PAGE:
3) Support RMIAN financially so we can fulfill our values statement, “We believe that

justice for immigrants means justice for all.” Donations may be mailed directly to

RMIAN at 3489 West 72nd Avenue, Suite 211, Westminster, CO 80030 or via

RMIAN’s website www.rmian.org

For additional information about RMIAN and ways you can help, please see

www.rmian.org or contact Executive Director Mekela Goehring at mgoehring@rmian.org

or (720) 370-9102.

 

WHAT THE PRESIDENTIAL ELECTION MEANS FOR IMMIGRANTS AND ADVOCATES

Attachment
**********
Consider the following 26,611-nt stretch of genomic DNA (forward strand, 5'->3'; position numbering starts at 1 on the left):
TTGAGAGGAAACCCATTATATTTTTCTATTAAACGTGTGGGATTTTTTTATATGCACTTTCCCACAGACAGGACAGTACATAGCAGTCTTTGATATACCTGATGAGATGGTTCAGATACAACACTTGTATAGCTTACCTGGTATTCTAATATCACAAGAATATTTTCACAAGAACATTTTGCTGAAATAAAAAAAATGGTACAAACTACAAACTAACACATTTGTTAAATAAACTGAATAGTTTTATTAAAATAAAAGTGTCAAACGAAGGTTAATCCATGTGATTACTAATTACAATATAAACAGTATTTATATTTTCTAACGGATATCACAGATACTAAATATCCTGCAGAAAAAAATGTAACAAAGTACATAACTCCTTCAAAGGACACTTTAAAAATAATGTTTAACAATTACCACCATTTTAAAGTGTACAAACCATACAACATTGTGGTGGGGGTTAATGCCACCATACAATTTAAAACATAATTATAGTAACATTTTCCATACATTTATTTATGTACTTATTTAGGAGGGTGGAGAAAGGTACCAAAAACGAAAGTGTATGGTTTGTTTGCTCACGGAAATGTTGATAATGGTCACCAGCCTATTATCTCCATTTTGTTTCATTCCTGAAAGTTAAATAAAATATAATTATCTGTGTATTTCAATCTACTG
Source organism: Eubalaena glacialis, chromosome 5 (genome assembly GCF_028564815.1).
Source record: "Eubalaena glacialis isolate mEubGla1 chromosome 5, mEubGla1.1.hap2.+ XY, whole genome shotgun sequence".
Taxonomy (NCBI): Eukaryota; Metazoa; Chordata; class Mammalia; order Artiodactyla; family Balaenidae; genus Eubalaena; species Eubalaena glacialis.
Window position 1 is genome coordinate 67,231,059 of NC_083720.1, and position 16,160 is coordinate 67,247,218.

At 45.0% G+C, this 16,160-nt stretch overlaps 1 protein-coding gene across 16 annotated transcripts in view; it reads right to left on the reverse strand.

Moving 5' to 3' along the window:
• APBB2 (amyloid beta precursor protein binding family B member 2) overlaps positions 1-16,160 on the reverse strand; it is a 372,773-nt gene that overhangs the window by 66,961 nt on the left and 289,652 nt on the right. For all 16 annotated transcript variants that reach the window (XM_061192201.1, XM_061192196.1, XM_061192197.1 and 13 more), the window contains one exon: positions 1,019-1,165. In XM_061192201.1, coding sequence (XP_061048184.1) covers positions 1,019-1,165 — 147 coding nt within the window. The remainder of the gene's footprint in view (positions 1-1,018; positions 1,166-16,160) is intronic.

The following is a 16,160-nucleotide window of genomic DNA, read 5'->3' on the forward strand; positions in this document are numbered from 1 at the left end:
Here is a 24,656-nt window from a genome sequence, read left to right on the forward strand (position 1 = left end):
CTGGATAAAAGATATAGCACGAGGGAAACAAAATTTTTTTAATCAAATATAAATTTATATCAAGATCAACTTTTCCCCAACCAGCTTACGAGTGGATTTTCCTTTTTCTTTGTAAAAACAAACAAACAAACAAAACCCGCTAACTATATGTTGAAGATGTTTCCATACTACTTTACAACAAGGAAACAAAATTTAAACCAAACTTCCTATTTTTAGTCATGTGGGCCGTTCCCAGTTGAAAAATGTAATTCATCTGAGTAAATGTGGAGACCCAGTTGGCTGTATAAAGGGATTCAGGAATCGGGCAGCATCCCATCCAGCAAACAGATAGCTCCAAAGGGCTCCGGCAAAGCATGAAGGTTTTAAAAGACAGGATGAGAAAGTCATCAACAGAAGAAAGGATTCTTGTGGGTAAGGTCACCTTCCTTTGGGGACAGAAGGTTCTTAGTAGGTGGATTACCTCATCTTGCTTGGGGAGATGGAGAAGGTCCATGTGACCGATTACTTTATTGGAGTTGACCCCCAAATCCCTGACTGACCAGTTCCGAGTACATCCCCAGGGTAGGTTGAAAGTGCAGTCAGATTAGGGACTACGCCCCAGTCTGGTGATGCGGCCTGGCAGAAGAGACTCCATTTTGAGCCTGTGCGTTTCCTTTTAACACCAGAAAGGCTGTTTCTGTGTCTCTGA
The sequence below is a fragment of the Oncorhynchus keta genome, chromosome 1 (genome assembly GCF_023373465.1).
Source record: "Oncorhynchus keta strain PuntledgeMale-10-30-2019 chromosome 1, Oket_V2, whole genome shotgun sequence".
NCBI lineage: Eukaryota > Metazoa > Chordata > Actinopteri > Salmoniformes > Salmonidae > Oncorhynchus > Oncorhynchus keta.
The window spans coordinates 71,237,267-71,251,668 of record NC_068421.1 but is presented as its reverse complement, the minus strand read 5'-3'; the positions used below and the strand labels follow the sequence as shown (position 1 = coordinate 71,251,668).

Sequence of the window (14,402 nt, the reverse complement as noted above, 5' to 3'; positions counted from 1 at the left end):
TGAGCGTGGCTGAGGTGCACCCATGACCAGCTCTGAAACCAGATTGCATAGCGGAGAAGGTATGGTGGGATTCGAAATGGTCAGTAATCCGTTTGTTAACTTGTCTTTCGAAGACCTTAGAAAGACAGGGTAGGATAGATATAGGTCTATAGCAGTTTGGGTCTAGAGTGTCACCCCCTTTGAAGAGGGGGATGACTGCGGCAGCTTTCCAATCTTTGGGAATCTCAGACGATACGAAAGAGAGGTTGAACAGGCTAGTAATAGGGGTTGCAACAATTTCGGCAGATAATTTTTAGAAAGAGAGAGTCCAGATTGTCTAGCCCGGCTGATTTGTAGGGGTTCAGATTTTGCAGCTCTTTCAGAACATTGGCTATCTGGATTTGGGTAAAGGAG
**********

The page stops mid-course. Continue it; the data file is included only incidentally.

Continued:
Today marks one week since we learned that Donald Trump will become the 45th president of the United States. Most of us did not expect this result, and many of us feared it. Over the past year, Mr. Trump has said many hurtful and aggressive things against immigrants. He has talked about building a wall, banning Muslims, deporting millions of people, further limiting the already unworkable employment-based visa system, and cancelling DACA. As the Chair of the Colorado Chapter of the American Immigration Lawyers Association (AILA), I am concerned for the futures of my clients, their families, and their employers, but I also see the incredible talent and heart of the immigration lawyers and community activists I work with in Colorado and across the country. In this time of insecurity, this is my message of hope and unity.